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In-Use Study on B20 in Transit Buses Finds Slight Decrease in Fuel Economy, Equivalent Reliability to ULSD Buses

Average fuel economy of the B20 and ULSD buses. The data shows a continuous slight decline in fuel economy for both. Click to enlarge.

A 12-month evaluation by the National Renewable Energy Laboratory (NREL) of the in-use performance of buses operating on B20 biodiesel (20% biodiesel, 80% petroleum diesel) found that the B20 buses exhibited 1.7% lower fuel economy than the ULSD (ultra low sulfur diesel) study group. Reliability, as measured by MBRC (miles between road calls), and maintenance costs between the two groups were comparable.

This evaluation of buses in the St. Louis (Missouri) Metro fleet was conducted under a Cooperative Research and Development Agreement (CRADA) between the National Renewable Energy Laboratory (NREL) and the National Biodiesel Board (NBB). The study is the first B20 in-use fleet study using exhaust gas recirculation (EGR) equipped buses, and is also the first study to compare the use of B20 to ultra-low sulfur diesel (ULSD).

NREL researchers examined fifteen 40-foot MY2002 transit buses manufactured by Gillig equipped with MY2002 (2004 emissions certification) Cummins ISM engines. Eight of these buses operated exclusively on B20 and the other seven operated exclusively on petroleum ULSD. The B20 and ULSD study groups operated from different depots at St. Louis Metro, but bus routes were matched for duty cycle parity.

Average fuel economy over the 12-month period for the ULSD buses was 3.58 mpg US; average fuel economy for the B20 buses was 3.52 mpg US.

Average MBRC values over the evaluation period were 2,375 and 2,627 for ULSD and B20 groups, respectively. MBRCs for the engine and fuel systems show that by the end of the 12-month evaluation, the B20 buses exhibited higher reliability, with engine and fuel system MBRC values of 6,924 and 8,211 for ULSD and B20 groups, respectively.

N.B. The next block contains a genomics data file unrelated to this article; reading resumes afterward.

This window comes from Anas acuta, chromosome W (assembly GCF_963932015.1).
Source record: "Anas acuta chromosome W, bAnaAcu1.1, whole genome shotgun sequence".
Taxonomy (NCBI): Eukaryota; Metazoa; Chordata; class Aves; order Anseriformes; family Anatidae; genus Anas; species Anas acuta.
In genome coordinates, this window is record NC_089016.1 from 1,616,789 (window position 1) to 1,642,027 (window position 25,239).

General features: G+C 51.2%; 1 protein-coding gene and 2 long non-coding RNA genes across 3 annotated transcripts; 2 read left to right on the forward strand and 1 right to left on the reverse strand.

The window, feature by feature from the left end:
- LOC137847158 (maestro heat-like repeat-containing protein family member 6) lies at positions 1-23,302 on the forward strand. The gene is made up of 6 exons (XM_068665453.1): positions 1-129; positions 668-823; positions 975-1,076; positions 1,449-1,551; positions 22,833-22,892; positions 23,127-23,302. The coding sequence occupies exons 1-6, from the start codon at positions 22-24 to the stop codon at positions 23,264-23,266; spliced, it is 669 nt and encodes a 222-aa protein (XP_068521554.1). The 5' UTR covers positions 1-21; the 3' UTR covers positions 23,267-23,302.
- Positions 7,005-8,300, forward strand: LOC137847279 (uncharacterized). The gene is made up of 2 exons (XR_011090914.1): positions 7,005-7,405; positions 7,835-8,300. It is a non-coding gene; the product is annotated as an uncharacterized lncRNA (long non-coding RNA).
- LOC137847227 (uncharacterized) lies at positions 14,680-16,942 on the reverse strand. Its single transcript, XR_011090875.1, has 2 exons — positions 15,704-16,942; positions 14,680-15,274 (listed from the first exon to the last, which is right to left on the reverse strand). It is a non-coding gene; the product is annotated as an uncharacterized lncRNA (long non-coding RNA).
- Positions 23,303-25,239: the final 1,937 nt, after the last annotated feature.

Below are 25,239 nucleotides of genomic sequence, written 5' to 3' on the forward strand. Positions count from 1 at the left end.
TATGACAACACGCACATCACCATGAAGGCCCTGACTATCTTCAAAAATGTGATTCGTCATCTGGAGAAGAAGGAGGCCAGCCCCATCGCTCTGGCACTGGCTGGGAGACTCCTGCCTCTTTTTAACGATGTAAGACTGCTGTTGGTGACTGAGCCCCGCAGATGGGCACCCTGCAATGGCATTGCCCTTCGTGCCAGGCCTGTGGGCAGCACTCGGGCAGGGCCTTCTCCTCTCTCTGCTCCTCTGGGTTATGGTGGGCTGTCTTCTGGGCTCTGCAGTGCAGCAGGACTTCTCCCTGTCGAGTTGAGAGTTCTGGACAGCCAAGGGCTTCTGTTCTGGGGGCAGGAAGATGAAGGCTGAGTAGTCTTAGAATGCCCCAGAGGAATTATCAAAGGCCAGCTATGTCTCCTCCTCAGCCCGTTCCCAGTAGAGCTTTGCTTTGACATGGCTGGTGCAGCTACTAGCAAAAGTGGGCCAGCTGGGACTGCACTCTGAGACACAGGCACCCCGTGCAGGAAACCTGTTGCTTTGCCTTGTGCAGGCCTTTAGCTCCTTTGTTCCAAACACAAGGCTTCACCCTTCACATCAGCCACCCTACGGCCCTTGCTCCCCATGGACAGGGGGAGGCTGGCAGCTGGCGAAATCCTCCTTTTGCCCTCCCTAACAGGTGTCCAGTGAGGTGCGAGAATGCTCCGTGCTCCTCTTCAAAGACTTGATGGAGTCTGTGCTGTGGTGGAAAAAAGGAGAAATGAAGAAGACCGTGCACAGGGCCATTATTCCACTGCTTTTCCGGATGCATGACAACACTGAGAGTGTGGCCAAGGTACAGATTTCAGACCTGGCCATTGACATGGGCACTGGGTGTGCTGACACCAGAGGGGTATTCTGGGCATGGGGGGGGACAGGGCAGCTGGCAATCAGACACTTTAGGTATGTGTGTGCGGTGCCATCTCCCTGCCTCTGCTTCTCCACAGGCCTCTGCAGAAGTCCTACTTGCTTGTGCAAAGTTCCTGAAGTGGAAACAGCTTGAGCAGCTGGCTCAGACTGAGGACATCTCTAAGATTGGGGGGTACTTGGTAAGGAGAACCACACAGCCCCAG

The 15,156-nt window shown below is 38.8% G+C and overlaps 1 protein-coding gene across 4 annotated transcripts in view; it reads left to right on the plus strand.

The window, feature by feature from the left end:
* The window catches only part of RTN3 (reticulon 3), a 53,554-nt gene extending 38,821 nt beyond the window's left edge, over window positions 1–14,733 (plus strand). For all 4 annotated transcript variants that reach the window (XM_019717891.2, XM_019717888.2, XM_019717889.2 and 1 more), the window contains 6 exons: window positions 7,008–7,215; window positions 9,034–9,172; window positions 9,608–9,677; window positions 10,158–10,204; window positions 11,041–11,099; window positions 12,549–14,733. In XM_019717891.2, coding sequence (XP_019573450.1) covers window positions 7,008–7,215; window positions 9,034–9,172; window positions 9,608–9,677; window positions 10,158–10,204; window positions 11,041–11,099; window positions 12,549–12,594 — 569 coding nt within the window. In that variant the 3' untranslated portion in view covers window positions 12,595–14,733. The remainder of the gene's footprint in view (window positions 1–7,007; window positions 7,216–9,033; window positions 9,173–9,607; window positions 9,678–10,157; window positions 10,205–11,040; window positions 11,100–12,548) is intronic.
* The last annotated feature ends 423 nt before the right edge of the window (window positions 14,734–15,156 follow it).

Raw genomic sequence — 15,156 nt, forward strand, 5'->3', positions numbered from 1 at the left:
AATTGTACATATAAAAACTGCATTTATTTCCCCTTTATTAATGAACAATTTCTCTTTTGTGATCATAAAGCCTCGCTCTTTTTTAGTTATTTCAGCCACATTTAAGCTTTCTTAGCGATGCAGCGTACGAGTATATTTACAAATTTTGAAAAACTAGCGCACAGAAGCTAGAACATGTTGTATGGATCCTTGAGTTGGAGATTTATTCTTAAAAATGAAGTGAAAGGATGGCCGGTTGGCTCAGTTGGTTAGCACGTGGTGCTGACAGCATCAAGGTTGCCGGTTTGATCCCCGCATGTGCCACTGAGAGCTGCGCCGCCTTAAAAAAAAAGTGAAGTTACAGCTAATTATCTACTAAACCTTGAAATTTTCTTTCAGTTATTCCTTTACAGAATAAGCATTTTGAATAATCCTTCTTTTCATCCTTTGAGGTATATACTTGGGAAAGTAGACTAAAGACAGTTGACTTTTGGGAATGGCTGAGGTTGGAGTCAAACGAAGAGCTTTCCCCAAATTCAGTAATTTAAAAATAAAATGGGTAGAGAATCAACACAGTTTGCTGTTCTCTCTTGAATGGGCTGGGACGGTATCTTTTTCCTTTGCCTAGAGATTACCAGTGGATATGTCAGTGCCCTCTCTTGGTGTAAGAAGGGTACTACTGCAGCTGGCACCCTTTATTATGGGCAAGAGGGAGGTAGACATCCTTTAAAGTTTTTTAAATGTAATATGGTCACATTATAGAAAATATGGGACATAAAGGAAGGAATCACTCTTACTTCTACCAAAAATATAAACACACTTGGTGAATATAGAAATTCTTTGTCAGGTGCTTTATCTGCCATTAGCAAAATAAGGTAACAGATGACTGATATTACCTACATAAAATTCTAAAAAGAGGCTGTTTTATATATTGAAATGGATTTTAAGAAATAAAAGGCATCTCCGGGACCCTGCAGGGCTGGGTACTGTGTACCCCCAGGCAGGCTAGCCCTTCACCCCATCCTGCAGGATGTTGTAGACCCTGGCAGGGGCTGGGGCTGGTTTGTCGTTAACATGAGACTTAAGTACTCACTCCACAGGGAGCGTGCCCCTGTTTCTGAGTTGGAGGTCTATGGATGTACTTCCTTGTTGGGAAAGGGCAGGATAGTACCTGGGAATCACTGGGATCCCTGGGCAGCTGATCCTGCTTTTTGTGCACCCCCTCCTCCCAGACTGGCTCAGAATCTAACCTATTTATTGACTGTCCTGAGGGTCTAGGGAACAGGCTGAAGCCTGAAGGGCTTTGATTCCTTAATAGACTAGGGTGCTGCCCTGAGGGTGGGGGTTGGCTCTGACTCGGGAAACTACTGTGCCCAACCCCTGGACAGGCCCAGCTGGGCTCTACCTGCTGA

However, the B20 study group had a higher incidence of fuel filter and fuel injector replacements. Analysis of B100 and B20 samples did not indicate poor fuel quality. No fuel injectors were retained for tear-down analysis to determine failure mode and cause.

Based on the available data, the cause of the higher rate of fuel injector replacement for the B20 buses cannot be determined with certainty. On the one hand, exposure to B20 may have been the cause, but on the other hand, the higher mileage of the B20 buses might also have lead to a higher number of injector failures. This is not atypical for a 12-month evaluation, as a significantly longer time is generally required to fully understand fuel impacts on engine durability and maintenance. Note that the evaluation is being continued for a second year, and the additional data will hopefully clarify the situation.

Lube oil analysis indicated no harm, and some potential benefits, with B20 use; notably, soot and wear metals were lower with B20 use. Viscosity, total base number, and corrosive metals were generally more positive with ULSD use, but these qualities were still “in-grade” for the B20 buses throughout the oil drain interval.




So B20 gets 1.7% less MPG's but reduces hydrocarbons by 10-12%, acid rain precusors by 18% and has 0 sulfer.

Oh, 1.7% is 6/100'ths of a gallon. I'll take that trade.


Good start, now consider stop/start or other hybridisation.

Did anyone read the paper? On page 7, we have this:

The B20 and ULSD study fleet fuel consumption and economy data are presented in Table 6. The calculated 12-month average fuel economy for the B20 buses is 1.7% lower than that of the ULSD buses. This difference is expected due to the approximately 2% lower energy content in a gallon of B20. The 12-month fuel economy for each bus was used to compare ULSD and B20 groups in a two-tailed, paired t-test. By conventional criteria, the difference between the two groups is not statistically significant with a high degree of confidence (P = 0.3).

Emphasis added. A quick check of table 6 on page 8 concurs.


Very nice reassuring figures for bio,
I wonder what bio rating Cummins place on the ISM engine?


Recently asked the Volks dealer about the 2009 TDI being introduced in Canada. He said they were contemplating a B5 certification. We suggested that B20 would both help the consumer demand more bio-d pumps, and further green the TDI image. Cool car.

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